Pescadero Public Radio Service was founded in 1994 in order to develop a community-based radio station for Pescadero and outlying communities.The story of PPRS and KPDO was written by Celeste Worden, who was substitute teacher for the language arts students of Pescadero Middle School. Celeste explains she was having great difficulty getting her students to write even the most basic assignments until she had an idea...
“…As we topped the rise of the bridge, the Bay clear of fog in the distance, my son and I literally fighting over the push-button radio controls, I had an epiphany: if this is what they want, even my own literate and intelligent son, then I would find a way to make it work for me… in my classroom.
We would make a mock station, complete with station staffing, program hour, DJ’s, sales creatures, the works. The kids would develop their program philosophy, target market, write copy, select music, determine advertising prices and guidelines: the works, just like real people.
I knew I had a hit and set about writing down as many of the details as I could imagine for Monday’s presentation to the class. And they went for it, lock stock and microphone. We began immediately: I divided the class according to their interests into Programming, Sales, and Technical staff. They chose a Station Manager, who took himself very seriously right out the gate. I outlined the concept of a ‘program hour’: we had to decide how many minutes were devoted to music, news and advertising. […]
Now Programming had to decide what they were going to play. Pescadero is a mostly rural community with a large Hispanic population, hence the bi-lingual emphasis of our programming. But there was the Rap thing, and then the Country thing, and there were a few Alternative Rockers and Metal Heads in the group as well.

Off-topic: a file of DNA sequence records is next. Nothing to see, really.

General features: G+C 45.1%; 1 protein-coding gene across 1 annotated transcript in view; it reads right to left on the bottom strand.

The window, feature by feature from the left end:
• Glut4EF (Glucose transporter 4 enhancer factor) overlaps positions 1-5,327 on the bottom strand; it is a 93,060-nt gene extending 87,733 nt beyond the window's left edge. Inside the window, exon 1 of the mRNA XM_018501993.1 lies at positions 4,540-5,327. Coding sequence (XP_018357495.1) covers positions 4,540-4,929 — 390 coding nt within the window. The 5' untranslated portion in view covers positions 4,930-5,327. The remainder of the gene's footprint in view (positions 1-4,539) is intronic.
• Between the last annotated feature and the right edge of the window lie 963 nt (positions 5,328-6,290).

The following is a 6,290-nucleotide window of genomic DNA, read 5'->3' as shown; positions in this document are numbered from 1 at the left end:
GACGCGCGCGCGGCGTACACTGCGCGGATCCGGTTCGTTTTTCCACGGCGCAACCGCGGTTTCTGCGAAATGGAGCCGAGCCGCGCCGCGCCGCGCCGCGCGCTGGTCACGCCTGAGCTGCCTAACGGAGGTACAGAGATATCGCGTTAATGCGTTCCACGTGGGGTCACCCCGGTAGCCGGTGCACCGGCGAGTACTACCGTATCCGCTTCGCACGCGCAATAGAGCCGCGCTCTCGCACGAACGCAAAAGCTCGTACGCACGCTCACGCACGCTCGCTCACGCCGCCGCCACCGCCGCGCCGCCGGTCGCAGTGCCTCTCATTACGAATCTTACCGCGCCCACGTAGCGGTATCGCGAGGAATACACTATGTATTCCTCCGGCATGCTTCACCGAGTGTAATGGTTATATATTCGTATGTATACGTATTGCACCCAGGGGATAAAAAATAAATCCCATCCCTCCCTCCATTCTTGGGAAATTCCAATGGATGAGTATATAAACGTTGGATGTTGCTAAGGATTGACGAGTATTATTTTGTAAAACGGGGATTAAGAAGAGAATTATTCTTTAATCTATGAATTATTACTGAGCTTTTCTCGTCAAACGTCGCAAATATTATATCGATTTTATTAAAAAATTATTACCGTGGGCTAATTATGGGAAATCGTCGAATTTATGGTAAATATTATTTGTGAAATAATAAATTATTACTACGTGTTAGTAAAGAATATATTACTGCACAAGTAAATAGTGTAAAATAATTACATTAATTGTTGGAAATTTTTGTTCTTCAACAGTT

Now came the biggest carrot I could have found. I made a phone call one day to a young Hispanic jockey at the biggest Rap station in the Bay Area, Chui Gomez, knowing that he was the closest thing to a “Hero” my students had. Relaying the events of the past few weeks, and my history in radio, I begged him to come all the way to Pescadero and listen to the kids’ work. He agreed, without hesitation, and earned my eternal gratitude and respect.
[…]Chui Gomez was expected within the next 15 minutes. They were as nervous as newlyweds. When he arrived, they couldn’t even speak, but just stared as this star, this 30-something, scruffy-faced, round-bellied homeboy who had driven more than 2 hours to listen to their radio broadcast.
And he did. He listened without interrupting for the first 20 minutes, then stopped the tape.
“Who wrote this copy,” he asked.
I pointed to the kids, looking strangely tongue-tied.
He looked at them and asked again, “Who wrote this copy?”
“They did, the students,” I answered, proudly.
He paused, looking from me to them, and finally said, “That’s some of the best copywriting I’ve ever heard.”
I swear, a nuclear bomb could have gone off and they wouldn’t have budged.
On February 23, 2010, in an emergency meeting of the PPRS board, Daniel Roberts of Pirate Cat Radio was offered the newly created board position of Station Manager for KPDO…I look forward to the successful flowering of a lifelong dream: a station that gives purpose and voice to the youth of Pescadero and beyond, that supports the migrant workers who toil in the fields of California’s coastline and for whom radio is a vital lifeline, and that provides access to the people of Pescadero to a community-building medium of exchange for the free flow of ideas and culture.”